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Ghana Plans to Sell as Much as $1 Billion in Eurobonds

May 23 (Bloomberg) -- Ghana, the first sub-Saharan African country outside of South Africa to sell Eurobonds, plans to seek as much as $1 billion in a second offer in July, the country’s Finance Ministry said.

Citigroup Inc. and Barclays Plc will manage the sale while EDC Stock Brokers and Strategic African Securities, both based in the capital, Accra, will co-manage it, the ministry said in an e-mailed statement today.

The world’s second-biggest cocoa producer joins Rwanda and Tanzania in tapping investor interest in sub-Saharan Africa, which is projected to have the second-fastest rate of growth this year after emerging Asia, according to the International Monetary Fund. Ghana’s $35 billion economy is forecast to expand 8 percent this year, according to the Finance Ministry.

“There’s strong investor appetite for the bond based on economic performance and medium-term outlook,” Finance Minister Seth Terkper told reporters in Accra today.

Ghana sold its debut $750 million Eurobonds in September 2007 at 8.5 percent. Yields on the 10-year notes rose 14 basis points, or 0.14 percentage point, to 5.09 percent by 5:17 p.m., the highest since Sept. 4, according to data compiled by Bloomberg.

“The government will be able to issue the new Eurobond at more favorable terms than in 2007,” Samir Gadio, an emerging-markets strategist at Standard Bank Group Ltd.’s London unit, said in a e-mail today.

Budget Deficit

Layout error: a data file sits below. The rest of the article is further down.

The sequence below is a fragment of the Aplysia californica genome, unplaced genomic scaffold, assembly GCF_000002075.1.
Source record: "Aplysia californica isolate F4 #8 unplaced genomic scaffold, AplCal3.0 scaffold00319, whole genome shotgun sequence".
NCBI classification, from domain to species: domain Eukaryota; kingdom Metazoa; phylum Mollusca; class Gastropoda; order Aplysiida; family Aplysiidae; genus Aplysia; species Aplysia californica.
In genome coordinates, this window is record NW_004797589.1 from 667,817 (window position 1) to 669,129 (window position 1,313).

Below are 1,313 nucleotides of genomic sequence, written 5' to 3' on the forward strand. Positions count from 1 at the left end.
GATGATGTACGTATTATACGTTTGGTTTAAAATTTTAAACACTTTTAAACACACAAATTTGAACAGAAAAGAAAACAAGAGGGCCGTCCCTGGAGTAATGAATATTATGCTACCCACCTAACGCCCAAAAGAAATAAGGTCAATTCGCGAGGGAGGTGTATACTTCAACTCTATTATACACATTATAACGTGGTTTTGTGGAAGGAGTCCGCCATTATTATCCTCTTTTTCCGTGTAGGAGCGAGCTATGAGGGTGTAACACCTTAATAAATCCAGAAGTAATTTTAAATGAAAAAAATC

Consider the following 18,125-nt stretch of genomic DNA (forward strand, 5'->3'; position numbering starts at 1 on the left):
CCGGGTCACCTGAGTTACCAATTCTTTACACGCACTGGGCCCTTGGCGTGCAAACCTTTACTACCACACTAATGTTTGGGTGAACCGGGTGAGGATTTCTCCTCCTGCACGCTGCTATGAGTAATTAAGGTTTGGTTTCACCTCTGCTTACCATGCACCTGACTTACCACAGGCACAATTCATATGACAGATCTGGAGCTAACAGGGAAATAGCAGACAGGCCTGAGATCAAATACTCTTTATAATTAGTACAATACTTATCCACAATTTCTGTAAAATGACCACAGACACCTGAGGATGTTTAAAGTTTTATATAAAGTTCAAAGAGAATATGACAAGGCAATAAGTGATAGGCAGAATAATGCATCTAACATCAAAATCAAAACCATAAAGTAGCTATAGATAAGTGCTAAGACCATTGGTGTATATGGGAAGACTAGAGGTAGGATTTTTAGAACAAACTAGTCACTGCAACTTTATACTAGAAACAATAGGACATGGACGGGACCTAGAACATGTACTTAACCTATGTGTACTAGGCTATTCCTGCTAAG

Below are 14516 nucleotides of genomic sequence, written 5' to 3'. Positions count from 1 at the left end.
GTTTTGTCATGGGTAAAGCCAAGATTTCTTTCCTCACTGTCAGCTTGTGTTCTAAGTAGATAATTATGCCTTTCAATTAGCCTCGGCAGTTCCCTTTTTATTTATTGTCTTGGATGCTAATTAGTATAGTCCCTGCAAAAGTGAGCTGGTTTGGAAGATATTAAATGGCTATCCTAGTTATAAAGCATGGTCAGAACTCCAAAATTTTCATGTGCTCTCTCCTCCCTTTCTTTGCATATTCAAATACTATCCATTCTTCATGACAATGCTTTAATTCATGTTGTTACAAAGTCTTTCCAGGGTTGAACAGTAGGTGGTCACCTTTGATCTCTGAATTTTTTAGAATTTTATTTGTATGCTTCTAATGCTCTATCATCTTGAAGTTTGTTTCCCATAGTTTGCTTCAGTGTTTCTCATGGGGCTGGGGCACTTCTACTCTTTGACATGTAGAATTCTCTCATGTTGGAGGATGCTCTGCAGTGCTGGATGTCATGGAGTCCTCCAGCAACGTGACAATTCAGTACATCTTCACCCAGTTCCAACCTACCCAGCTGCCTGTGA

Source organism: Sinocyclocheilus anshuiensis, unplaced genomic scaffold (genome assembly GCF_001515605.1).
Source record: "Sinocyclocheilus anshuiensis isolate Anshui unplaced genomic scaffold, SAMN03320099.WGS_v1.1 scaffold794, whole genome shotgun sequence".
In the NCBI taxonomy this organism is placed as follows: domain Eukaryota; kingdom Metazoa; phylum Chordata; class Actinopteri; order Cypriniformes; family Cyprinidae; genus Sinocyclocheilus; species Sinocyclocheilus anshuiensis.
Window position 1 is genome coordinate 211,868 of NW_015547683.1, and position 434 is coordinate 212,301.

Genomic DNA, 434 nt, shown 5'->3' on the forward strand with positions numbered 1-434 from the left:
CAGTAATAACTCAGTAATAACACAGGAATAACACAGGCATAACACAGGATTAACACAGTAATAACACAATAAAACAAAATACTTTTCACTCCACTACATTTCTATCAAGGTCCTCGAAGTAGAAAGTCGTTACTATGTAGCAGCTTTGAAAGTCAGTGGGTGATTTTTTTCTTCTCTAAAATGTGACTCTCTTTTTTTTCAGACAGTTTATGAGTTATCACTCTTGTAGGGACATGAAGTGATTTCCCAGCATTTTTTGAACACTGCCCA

Proceeds of the sale will be used for capital expenditure, projects that will be self-financing, social projects laid out in the country’s budget and refinancing debt, Terkper said.

Ghana’s failure to narrow its budget deficit more quickly may add to debt, threatening a downgrade of the nation’s B+ rating, Fitch Ratings said in March. The country plans to narrow the gap to 9 percent of gross domestic product this year from 12.1 percent in 2012, according to the finance ministry.

“The market will want to see a comprehensive fiscal consolidation strategy during the roadshow,” Gadio said. “This is likely to influence the pricing of the new Eurobond.”

SN Denton and JLD & MB Legal Consultancy will provide legal advice, according to the ministry’s statement. The plan needs to be approved by lawmakers in the country’s Parliament, it said.

To contact the reporters on this story: Ekow Dontoh in Accra at edontoh@bloomberg.net; Moses Mozart Dzawu in Accra at mdzawu@bloomberg.net

To contact the editor responsible for this story: Antony Sguazzin at asguazzin@bloomberg.net

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